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Dave Portnoy buys back Barstool Sports as ESPN strikes $1.5B deal with Penn Entertainment

MGC raises concerns about Dave Portnoy's connection to Plainridge Park Casino
MGC raises concerns about Dave Portnoy's connection to Plainridge Park Casino 02:29

BOSTON – Dave Portnoy and Barstool Sports are no longer in the sportsbook industry.

You know ESPN the sports media giant. Now brace yourself for ESPN Bet, a rebranding of an existing sports-betting app owned by Penn Entertainment, which is paying $1.5 billion plus other considerations for exclusive rights to the ESPN name.

The deal, announced Tuesday, could take Walt Disney Co.-owned ESPN into uncharted waters. Disney is fiercely protective of its family-friendly image, not typically associated with the world of sports gambling.

Penn also announced that it sold Barstool Sports, an irreverent sports media site, back to its founder, Swampscott native Portnoy. Penn took a 36% stake of Barstool Sports in February 2020 for about $163 million and subsequently acquired the remainder of the company for about $388 million in February 2023. Neither Penn nor Portnoy disclosed terms of the divestment deal.

In a video posted on X, the site formerly known as Twitter, Portnoy radiated excitement over the site's regained independence. The regulated gambling industry, he said, "was probably not the best place for Barstool Sports and the kind of content we make." Portnoy added that he will "never" sell the company. As part of the divestment deal, Penn would be owed 50% of the gross proceeds from any future sale or "monetization" of Barstool.

Penn owns Plainridge Park Casino in Plainville, which opened a Barstool-themed betting book earlier this year for the start of legalized sports betting in Massachusetts. The Massachusetts Gaming Commission approved the temporary license for the sportsbook back in December, but not before raising questions about past comments made by Portnoy. 

Penn will now instead operate ESPN Bet, which ESPN has agreed to promote across its online and broadcast platforms in order to generate "maximum fan awareness" of the app. ESPN Bet will also have unspecified "access" to ESPN talent, the companies said.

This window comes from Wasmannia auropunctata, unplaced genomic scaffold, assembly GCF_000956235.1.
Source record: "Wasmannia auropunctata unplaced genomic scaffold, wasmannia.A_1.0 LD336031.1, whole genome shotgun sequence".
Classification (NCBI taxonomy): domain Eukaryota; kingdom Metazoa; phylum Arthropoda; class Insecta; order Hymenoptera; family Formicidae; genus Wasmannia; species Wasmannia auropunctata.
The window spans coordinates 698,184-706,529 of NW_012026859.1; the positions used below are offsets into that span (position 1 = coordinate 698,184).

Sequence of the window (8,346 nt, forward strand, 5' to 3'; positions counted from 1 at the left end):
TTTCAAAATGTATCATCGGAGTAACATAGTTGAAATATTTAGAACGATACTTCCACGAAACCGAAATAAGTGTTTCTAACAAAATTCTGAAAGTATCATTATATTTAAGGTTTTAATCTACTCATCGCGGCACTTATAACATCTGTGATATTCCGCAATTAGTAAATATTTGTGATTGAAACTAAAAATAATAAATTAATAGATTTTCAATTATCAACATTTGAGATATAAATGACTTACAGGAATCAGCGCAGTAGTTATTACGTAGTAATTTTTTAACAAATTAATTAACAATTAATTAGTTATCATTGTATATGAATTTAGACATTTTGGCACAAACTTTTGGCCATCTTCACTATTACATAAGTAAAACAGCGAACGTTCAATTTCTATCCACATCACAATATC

Penn's rights to the ESPN brand will initially run for a decade and can be extended for another decade by mutual agreement. In addition to the $1.5 billion licensing deal, which will be paid out over a decade, Penn will also grant ESPN rights worth about $500 million to purchase shares in Penn.

"Penn Entertainment is the perfect partner to build an unmatched user experience for sports betting with ESPN Bet," ESPN chairman Jimmy Pitaro said in a statement.

Disney has wrestled with the issue of adult-oriented entertainment in the past. Until about 15 years ago, its Walt Disney World park in Orlando, Florida, featured a gated late-night area known as Pleasure Island — actually a reference to the 1940 film "Pinocchio," whose characters visited a den of iniquity by that name. Pleasure Island featured bars, music venues and nightclubs in addition to restaurants, shopping and a nightly countdown to "New Year's Eve" complete with fireworks.

When attendance waned, Disney closed down the Pleasure Island nightclubs in 2008 and redeveloped the site as a restaurant and shopping district now known as The Landing at Disney Springs.

ESPN added that it will use its platforms "to educate sports fans on responsible gaming" — for instance by continuing to cover the sports betting industry with "journalistic integrity," creating a "responsible gaming" committee within the company and developing marketing guidelines that "safeguard" fans.

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